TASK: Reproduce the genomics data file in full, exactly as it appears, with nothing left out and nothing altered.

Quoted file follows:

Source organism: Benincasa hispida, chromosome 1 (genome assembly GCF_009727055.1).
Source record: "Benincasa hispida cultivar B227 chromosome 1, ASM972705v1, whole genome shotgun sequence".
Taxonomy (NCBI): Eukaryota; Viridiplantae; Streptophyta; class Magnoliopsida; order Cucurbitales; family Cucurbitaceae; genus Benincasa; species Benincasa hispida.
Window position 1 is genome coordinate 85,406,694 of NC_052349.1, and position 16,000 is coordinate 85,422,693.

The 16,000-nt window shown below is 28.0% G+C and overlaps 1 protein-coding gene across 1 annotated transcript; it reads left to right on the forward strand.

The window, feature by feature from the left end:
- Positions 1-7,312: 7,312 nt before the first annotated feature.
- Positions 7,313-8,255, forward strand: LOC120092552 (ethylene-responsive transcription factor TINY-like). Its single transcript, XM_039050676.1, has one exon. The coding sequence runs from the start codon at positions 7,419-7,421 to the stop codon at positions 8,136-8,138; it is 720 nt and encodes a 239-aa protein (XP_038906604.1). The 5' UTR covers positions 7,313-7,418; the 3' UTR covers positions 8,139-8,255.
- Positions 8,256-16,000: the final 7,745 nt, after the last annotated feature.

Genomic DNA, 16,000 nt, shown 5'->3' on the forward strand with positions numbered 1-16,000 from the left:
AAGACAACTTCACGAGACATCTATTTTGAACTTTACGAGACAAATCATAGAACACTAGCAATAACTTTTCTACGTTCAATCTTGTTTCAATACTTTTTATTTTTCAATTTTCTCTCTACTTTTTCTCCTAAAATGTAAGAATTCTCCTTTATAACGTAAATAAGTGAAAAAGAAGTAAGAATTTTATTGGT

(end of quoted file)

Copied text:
Source organism: Benincasa hispida, chromosome 1 (genome assembly GCF_009727055.1).
Source record: "Benincasa hispida cultivar B227 chromosome 1, ASM972705v1, whole genome shotgun sequence".
Taxonomy (NCBI): Eukaryota; Viridiplantae; Streptophyta; class Magnoliopsida; order Cucurbitales; family Cucurbitaceae; genus Benincasa; species Benincasa hispida.
Window position 1 is genome coordinate 85,406,694 of NC_052349.1, and position 16,000 is coordinate 85,422,693.

The 16,000-nt window shown below is 28.0% G+C and overlaps 1 protein-coding gene across 1 annotated transcript; it reads left to right on the forward strand.

The window, feature by feature from the left end:
- Positions 1-7,312: 7,312 nt before the first annotated feature.
- Positions 7,313-8,255, forward strand: LOC120092552 (ethylene-responsive transcription factor TINY-like). Its single transcript, XM_039050676.1, has one exon. The coding sequence runs from the start codon at positions 7,419-7,421 to the stop codon at positions 8,136-8,138; it is 720 nt and encodes a 239-aa protein (XP_038906604.1). The 5' UTR covers positions 7,313-7,418; the 3' UTR covers positions 8,139-8,255.
- Positions 8,256-16,000: the final 7,745 nt, after the last annotated feature.

Genomic DNA, 16,000 nt, shown 5'->3' on the forward strand with positions numbered 1-16,000 from the left:
AAGACAACTTCACGAGACATCTATTTTGAACTTTACGAGACAAATCATAGAACACTAGCAATAACTTTTCTACGTTCAATCTTGTTTCAATACTTTTTATTTTTCAATTTTCTCTCTACTTTTTCTCCTAAAATGTAAGAATTCTCCTTTATAACGTAAATAAGTGAAAAAGAAGTAAGAATTTTATTGGT